Did that last step bother you? It bothers me: some of the swimlanes correspond to interfaces, but others correspond to actual components. Now this is legal UML. (In fact, it’s irrelevant UML: UML doesn’t require any mapping from interfaces or components to swimlanes, though the mapping is allowed. We use the mapping here as a useful convention of the Five-Step UML process.) But it’s inconsistent UML.
That bugs me. I had a nice, linear process: look at a swimlane; make it into an interface; assign it to a component; look at a component and its swimlanes; draw the dependencies. Now there’s a bump in my process.
In fact, there are two bumps: we also have swimlanes that correspond to users of the system, and those don’t show up on the Component Diagram at all. Even worse, those end users are represented in the model as actors; and so are other computer systems with which our system must interact. Yet we interact with those systems via interfaces, which do appear on the Component Diagrams. So we have two kinds of actors and two kinds of swimlanes that are similar in nature (within our model, anyway); but one is represented on the Component Diagram, and one isn’t. Traditional architecture diagrams don’t actually represent the end user; but if architecture is about “ . . .the selection of structural elements and the interfaces through which they are connected, the large-scale organization of structural elements and the topology of their connection, [and] their behavior as specified in the collaborations among their elements . . .”,9 then I believe it is a mistake not to include the end user in relevant architectural diagrams. Users are “connected” to the system through user interfaces; the topology of elements is shaped in part by the users with which it must be “connected”; and users collaborate with the system to do work (witness the fact that actors can appear as collaborators in Sequence Diagrams).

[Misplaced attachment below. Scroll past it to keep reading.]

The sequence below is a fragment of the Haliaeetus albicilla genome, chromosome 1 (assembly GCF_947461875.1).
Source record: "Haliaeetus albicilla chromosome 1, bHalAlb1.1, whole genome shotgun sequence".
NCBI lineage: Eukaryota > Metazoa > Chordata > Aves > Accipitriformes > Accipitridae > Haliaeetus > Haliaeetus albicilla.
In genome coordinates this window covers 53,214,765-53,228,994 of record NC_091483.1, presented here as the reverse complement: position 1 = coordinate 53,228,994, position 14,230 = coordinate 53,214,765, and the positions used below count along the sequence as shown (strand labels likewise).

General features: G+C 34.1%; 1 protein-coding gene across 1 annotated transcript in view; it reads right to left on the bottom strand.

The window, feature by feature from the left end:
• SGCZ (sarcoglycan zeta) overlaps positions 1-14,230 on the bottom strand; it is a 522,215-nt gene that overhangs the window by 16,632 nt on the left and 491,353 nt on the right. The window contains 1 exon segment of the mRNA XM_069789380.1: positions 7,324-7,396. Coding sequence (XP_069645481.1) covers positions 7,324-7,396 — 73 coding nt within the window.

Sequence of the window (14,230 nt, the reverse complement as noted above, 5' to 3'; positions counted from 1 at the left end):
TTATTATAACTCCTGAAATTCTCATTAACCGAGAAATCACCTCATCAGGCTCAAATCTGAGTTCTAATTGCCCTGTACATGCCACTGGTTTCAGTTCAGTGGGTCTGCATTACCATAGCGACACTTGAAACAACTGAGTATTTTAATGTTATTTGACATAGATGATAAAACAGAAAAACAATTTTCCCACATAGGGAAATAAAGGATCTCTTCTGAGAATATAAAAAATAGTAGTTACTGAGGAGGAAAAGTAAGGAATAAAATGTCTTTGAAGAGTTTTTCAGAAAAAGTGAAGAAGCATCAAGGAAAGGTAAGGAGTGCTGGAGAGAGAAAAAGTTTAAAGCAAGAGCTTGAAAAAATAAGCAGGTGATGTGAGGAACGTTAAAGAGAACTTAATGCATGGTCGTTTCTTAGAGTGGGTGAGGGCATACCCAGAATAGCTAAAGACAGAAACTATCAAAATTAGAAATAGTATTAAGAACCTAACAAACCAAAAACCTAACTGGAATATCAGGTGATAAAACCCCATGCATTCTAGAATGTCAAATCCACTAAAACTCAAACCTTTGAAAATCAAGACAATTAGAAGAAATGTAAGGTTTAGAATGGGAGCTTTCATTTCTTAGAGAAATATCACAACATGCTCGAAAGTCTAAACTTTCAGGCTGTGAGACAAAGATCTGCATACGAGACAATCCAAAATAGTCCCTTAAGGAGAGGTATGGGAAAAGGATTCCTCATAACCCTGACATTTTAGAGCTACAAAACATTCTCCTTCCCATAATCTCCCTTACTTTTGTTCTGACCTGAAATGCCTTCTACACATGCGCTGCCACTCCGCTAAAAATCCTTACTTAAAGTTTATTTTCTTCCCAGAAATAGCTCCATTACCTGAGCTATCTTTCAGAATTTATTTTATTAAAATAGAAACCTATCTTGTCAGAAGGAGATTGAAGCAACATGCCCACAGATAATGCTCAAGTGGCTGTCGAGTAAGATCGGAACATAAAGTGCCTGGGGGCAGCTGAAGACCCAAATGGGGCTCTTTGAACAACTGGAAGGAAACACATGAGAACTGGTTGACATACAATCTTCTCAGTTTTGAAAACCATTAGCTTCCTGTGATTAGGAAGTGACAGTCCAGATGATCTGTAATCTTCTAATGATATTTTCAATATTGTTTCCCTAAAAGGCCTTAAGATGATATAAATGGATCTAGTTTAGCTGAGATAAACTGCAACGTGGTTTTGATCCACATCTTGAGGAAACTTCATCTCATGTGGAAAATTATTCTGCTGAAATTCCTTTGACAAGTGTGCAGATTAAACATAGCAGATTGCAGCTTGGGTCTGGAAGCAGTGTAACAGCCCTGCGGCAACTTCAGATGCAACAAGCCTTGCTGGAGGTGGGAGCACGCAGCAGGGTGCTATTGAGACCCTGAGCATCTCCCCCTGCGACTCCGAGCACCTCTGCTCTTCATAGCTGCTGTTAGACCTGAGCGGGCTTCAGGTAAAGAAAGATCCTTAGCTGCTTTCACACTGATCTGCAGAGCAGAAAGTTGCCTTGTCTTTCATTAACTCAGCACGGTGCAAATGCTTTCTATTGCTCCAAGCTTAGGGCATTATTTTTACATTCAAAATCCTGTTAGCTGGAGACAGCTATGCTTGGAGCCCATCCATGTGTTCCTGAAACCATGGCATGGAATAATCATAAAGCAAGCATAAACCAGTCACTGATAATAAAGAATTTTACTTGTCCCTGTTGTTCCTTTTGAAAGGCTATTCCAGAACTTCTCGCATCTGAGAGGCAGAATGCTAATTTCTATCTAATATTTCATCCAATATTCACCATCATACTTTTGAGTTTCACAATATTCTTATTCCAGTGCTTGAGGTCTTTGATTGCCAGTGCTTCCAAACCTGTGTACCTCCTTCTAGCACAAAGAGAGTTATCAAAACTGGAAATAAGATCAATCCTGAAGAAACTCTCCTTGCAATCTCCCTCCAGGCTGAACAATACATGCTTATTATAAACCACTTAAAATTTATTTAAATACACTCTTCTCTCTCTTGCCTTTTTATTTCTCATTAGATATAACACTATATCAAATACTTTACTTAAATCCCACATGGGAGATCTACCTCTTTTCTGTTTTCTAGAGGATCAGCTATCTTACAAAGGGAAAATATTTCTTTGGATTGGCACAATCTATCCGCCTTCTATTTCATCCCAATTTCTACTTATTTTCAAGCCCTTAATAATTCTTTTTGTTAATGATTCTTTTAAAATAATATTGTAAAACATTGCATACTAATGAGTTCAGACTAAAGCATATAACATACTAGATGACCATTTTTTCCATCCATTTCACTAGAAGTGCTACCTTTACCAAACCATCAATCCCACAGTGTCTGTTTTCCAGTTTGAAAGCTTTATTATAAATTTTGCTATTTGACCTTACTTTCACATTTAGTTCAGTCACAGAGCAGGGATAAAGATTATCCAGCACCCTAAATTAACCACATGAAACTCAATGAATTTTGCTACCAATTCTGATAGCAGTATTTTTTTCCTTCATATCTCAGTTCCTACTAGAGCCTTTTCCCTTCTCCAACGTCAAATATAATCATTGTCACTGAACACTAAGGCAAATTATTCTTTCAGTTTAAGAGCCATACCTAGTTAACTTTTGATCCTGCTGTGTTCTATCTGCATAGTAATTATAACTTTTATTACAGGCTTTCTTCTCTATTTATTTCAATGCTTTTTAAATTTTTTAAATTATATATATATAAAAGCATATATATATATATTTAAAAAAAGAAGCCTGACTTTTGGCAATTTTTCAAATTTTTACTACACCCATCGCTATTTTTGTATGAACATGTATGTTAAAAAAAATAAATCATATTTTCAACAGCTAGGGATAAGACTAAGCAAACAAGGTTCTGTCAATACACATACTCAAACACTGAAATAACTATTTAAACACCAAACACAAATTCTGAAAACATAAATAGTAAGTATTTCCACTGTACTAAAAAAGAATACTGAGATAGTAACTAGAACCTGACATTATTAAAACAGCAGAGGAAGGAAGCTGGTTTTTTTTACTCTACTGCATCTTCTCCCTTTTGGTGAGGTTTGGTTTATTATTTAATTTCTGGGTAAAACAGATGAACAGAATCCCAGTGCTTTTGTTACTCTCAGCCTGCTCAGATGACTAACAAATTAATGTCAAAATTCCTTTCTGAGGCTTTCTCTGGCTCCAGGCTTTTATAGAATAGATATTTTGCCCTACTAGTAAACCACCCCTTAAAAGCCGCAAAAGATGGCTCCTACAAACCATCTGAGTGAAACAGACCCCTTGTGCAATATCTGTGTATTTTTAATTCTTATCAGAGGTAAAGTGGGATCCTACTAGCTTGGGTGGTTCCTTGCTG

We can smooth out both of these bumps by adopting a new stereotype, «user interface», which may be applied to interfaces. The attributes of a «user interface» element represent the data fields displayed by the UI; and the operations of a «user interface» element represent the actions a user may take through the UI. Besides defining this stereotype, I find it useful to define a custom icon that looks somewhat like a computer monitor. Its square shape makes it easy to distinguish from regular interfaces.
Then we can add «user interface» elements to the Component Diagram the same way we added regular interfaces: look at a swimlane that represents a user interface, and add the corresponding «user interface» element. Then document the «user interface» element in a Class Diagram to depict its data fields and actions.
So, for our example, the user interfaces we have defined so far could be modeled in a Class Diagram as shown in Figure 2-26.
9. James Rumbaugh, Ivar Jacobson, and Grady Booch. The Unified Modeling Language Reference Manual (Addison-Wesley, 1999), p. 151
And then we can select or define a user interface component to realize the «user interface» element. Following this procedure (and ignoring that whole vital stats controversy—what was I thinking when I put that in the architecture?), the diagram in Figure 2-23 would now look like the one in Figure 2-27.
Note how we assign one component for each user interface. This is a common practice for modeling ASPX pages: each page is a component in its own right. In this sense, we can think of the user interface as the HTML delivered to the user’s browser, and the component as the code-behind component that creates the HTML and processes the response. Although this approach can be useful, it can also be cumbersome, as you’ll see in Chapter 9.